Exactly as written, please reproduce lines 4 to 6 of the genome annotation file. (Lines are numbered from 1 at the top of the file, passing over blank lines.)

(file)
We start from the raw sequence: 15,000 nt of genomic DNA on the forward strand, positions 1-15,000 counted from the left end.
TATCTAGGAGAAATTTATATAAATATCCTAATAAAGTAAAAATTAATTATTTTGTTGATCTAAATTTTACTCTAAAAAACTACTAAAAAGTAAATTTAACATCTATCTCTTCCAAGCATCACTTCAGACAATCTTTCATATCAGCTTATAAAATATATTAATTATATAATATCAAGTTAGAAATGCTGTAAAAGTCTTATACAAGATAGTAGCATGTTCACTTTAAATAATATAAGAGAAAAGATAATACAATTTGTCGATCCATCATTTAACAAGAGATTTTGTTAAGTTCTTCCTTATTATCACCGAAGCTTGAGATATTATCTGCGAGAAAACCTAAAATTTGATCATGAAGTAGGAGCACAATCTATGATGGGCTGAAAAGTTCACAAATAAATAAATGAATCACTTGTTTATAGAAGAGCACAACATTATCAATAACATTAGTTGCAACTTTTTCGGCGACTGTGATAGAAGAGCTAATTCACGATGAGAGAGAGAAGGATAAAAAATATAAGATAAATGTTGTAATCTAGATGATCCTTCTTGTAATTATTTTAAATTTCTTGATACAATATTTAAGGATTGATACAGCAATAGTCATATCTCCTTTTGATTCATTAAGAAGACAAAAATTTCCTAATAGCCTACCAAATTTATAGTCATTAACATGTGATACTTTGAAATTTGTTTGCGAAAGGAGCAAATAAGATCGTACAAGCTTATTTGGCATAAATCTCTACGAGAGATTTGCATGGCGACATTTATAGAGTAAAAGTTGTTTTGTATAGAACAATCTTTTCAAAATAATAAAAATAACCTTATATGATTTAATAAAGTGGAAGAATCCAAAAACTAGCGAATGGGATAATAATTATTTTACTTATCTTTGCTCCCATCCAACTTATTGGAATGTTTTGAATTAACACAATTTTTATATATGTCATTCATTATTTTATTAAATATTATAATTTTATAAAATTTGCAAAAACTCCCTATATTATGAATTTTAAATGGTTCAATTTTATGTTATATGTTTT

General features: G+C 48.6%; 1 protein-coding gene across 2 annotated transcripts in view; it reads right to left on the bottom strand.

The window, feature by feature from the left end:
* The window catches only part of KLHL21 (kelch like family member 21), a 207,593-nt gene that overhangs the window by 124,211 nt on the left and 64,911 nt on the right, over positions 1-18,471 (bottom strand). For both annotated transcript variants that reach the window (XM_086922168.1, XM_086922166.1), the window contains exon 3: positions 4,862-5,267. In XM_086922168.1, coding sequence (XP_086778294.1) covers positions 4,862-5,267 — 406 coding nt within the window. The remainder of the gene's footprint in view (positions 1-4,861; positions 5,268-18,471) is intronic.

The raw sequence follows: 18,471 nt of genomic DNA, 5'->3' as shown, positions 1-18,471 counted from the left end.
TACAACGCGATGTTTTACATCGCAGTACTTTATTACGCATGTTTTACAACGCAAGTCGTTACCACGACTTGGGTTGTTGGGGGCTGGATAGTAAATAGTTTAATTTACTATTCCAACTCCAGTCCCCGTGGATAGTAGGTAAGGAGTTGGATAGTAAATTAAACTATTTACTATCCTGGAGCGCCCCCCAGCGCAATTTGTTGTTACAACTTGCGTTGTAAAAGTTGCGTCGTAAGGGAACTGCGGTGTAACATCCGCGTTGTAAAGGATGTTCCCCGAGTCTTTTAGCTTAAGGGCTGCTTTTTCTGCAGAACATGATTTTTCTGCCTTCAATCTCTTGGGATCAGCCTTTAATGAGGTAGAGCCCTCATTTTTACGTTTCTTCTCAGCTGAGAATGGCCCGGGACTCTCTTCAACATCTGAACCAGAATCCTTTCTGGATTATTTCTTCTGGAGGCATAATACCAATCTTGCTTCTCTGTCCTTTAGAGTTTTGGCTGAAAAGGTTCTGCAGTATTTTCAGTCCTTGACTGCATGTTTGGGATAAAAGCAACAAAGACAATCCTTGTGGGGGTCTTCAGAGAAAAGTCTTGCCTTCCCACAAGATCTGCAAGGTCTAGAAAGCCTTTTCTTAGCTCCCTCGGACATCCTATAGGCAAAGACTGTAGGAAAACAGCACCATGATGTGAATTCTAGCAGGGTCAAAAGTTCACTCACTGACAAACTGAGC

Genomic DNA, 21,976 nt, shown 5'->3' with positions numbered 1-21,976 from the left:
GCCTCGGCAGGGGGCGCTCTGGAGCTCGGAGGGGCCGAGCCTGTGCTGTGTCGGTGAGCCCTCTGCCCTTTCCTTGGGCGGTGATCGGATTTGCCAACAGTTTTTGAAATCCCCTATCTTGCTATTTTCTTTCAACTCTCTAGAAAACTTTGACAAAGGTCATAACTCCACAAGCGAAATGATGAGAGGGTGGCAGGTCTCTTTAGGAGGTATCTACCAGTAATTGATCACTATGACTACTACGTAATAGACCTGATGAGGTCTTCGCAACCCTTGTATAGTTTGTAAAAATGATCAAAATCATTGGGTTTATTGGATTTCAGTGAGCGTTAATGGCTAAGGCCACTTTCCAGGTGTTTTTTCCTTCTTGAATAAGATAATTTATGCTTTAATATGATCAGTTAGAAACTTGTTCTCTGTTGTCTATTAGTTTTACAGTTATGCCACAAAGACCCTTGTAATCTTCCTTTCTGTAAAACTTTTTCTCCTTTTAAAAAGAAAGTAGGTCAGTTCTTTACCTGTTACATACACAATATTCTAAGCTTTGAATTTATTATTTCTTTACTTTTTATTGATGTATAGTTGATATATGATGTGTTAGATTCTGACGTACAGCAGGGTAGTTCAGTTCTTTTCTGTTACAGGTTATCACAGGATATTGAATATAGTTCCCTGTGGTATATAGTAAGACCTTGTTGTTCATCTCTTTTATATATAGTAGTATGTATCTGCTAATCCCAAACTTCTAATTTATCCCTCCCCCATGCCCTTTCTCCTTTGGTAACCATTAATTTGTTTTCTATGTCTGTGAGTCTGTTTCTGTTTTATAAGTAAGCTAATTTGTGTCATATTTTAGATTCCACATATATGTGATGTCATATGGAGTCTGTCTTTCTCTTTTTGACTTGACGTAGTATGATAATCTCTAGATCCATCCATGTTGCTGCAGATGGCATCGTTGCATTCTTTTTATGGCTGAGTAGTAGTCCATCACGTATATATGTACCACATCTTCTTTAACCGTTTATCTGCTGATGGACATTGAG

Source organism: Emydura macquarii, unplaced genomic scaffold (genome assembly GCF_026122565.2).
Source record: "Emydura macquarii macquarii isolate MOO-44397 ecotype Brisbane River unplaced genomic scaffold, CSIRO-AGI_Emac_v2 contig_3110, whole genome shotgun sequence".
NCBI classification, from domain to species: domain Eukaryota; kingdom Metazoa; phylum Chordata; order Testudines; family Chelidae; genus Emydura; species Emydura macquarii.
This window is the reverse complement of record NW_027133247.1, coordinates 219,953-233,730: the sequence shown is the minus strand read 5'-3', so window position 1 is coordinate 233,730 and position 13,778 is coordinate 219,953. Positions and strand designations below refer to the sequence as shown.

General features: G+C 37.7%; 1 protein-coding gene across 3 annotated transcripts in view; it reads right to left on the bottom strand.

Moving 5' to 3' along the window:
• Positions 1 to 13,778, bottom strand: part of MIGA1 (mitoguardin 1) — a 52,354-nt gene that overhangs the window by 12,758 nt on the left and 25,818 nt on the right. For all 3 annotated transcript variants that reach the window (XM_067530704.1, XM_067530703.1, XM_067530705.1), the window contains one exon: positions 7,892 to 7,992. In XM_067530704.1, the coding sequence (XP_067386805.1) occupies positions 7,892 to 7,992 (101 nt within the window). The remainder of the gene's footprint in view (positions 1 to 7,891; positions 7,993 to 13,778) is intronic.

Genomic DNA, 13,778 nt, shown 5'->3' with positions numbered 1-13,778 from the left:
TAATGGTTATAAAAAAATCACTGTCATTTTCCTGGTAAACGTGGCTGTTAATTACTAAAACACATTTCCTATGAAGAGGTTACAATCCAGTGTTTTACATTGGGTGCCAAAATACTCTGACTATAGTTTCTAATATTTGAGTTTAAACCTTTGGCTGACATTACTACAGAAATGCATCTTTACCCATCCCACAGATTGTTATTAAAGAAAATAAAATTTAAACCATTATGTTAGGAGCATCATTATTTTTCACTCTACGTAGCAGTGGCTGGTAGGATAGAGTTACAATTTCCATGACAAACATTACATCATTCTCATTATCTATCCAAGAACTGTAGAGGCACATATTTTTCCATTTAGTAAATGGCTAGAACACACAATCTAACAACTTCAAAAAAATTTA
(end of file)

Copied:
The window, feature by feature from the left end:
* The window catches only part of KLHL21 (kelch like family member 21), a 207,593-nt gene that overhangs the window by 124,211 nt on the left and 64,911 nt on the right, over positions 1-18,471 (bottom strand). For both annotated transcript variants that reach the window (XM_086922168.1, XM_086922166.1), the window contains exon 3: positions 4,862-5,267. In XM_086922168.1, coding sequence (XP_086778294.1) covers positions 4,862-5,267 — 406 coding nt within the window. The remainder of the gene's footprint in view (positions 1-4,861; positions 5,268-18,471) is intronic.

The raw sequence follows: 18,471 nt of genomic DNA, 5'->3' as shown, positions 1-18,471 counted from the left end.